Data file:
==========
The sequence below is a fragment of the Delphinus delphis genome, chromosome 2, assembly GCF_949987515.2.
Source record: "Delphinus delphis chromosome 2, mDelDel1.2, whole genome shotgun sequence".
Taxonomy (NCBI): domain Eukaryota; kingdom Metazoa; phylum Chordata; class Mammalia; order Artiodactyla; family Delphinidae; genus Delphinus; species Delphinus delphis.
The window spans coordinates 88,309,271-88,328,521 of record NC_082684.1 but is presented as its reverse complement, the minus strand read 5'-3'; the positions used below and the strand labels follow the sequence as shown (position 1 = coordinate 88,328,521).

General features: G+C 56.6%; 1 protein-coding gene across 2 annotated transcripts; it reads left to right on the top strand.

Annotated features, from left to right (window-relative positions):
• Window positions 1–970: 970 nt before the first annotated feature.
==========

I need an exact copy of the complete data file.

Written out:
The sequence below is a fragment of the Delphinus delphis genome, chromosome 2, assembly GCF_949987515.2.
Source record: "Delphinus delphis chromosome 2, mDelDel1.2, whole genome shotgun sequence".
Taxonomy (NCBI): domain Eukaryota; kingdom Metazoa; phylum Chordata; class Mammalia; order Artiodactyla; family Delphinidae; genus Delphinus; species Delphinus delphis.
The window spans coordinates 88,309,271-88,328,521 of record NC_082684.1 but is presented as its reverse complement, the minus strand read 5'-3'; the positions used below and the strand labels follow the sequence as shown (position 1 = coordinate 88,328,521).

General features: G+C 56.6%; 1 protein-coding gene across 2 annotated transcripts; it reads left to right on the top strand.

Annotated features, from left to right (window-relative positions):
• Window positions 1–970: 970 nt before the first annotated feature.